Beginning of the end of all-format cricketers?

The days of all-format cricketers are numbered. It’s hard to predict precisely when the proverbial last straw will break the camel’s back. What can be said is that it will happen, sooner than later.

Last month, when England’s Ben Stokes announced retirement from the one-day internationals, his message was loud and clear: “three formats are just unsustainable… because of the schedule and what is expected of us (players).”

New Zealand’s Trent Boult, latest all-format player to join the growing list of players who are moving away from international cricket, didn’t say it as explicitly but he highlighted the need to spend more time with his wife and children. “Family has always been the biggest motivator for me and I feel comfortable with putting it first and preparing ourselves for life after cricket.”

Last December, South Africa’s Quinton de Kock also expressed the desire for more family time when he retired from Test cricket at the age of 29.

They all have been victims of cricket’s insanely busy schedule that keeps players away from home for long durations and doesn’t allow enough down time.

Just sample India’s whirlwind schedule since 2022 Indian Premier League (IPL) final on May 29:

In just 72 days, Indian cricket team has had 26 match days — i.e. a match every third day.

Let’s expand on it.

A common year consists of 365 days, further divided into 52 weeks. Assuming two off days per week, a year has around 261 active days (when a person is active for the purpose of doing his/her job). Then there are holidays and paid leaves. After deducting those, an average person is likely to be active for around 220-30 days in a year.

Active days for officegoers usually involve a combination of reading, writing, planning, meetings, phone calls and other non-physical work. The most arduous form of physical work that an average officegoer undergoes is the journey between home and office. What modern-day international cricketers do with their bodies just to prepare for their main job, i.e. playing matches, will make your jaws drop.

Indian cricket (don’t mistake it with Indian cricketers!) has already had 195 ‘active days’, including 64 days of the IPL, this year which has only completed 224 days (from 1 January 2022 to 10 August 2022).

A cricketer’s ‘active days’ can be divided into three parts:

  1. Match days
  2. Training, rest and recovery days
  3. Travel days

But before we move ahead, let’s understand how we arrived at this number of 195 active days.

As, and if, you read further, you will realise that the said number is not exact, for certain things had to be assumed, like the break between two matches, training days before a series and travelling days. But you will realise the exact number couldn’t be too different. Then these assumed numbers were added to the number of match days, which is also different from number of matches. A Test match, for example, is of five-day duration. (But not all Test matches last the distance.)

The grind starts with the travel. For an overseas series, a team has to first gather at one place before boarding a flight together and then spending at least one day in their hotel to get rid of the jet lag. In all, three to four days are required for players to travel abroad and be ready to start training.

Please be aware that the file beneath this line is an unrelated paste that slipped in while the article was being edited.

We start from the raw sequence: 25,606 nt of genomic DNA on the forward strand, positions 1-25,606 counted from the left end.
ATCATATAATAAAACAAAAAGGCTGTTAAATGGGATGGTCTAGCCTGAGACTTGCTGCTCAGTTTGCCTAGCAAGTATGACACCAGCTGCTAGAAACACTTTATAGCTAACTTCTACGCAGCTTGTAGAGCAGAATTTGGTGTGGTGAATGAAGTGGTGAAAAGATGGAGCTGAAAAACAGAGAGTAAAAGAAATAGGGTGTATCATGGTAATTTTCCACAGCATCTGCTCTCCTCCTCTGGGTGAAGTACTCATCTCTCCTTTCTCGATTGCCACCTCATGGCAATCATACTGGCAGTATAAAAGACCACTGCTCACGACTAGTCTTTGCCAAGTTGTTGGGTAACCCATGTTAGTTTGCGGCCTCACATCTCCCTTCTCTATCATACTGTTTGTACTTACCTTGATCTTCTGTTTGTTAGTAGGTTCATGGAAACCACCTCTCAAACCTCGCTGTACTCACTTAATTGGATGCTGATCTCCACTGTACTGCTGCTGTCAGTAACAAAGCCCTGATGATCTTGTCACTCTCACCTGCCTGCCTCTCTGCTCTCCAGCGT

Any team would then require at least two to four days of training to be match-ready. It could be more in case of Tests as teams also play practice/tour matches. For the purpose of calculation, let’s have two days for white-ball matches and four days for red-ball cricket.

Third part is the break between matches. The break may sound like a period of no activity, it’s anything but. The process of recovery and preparation for the next game involves a lot of activities, which are sometimes as gruelling as the match itself. On an average, teams get at least a one-day break between two white-ball games. For Tests, it’s at least three days.

For detailed calculations, see Table 3.

No player, however, was active on all days — it’s not humanly possible — with either injuries, sabbatical or board-mandated rest coming to the rescue. But let’s try and imagine a cricketer playing all the matches and staying active on all days, do you see him surviving this unending marathon?

Though this punishing schedule affects all, the worst-affected are the all-format players, especially fast bowlers (Boult) and multi-skill cricketers like allrounders (Stokes) and wicketkeepers (de Kock). But the Virat Kohlis and David Warners are impacted as much because of the intensity they display on the field.

The evolution of the third format, Twenty20, and its proliferation through franchise leagues has done two things: it has crowded the calendar and brought in never-seen-before money.

This packed cricket schedule, partly aided by the ICC’s push for one big event every year but mostly the growing number of T20 leagues across the world, has no window for players to have some down time without missing a series or two.

But no player can afford to ignore the T20 leagues. There is too much money available to make. This year, Rishabh Pant earned Rs 16 crore for playing 14 IPL matches. For India, he has already played 27 matches so far and earned only Rs 1.68 crore. Even if you add Rs 5 crore that he gets through the central contract that he signed with the BCCI, it doesn’t come close to his IPL earnings.

Players are already grappling with the hard choices that they will have to make to bring about a balance where they can maximise their career earnings, bring glory to their country and also have time to spend with their families. Dropping one international format can bring some of that balance. For how long, that’s a question for the future. Right now, all-format players are at risk of serious burn out.

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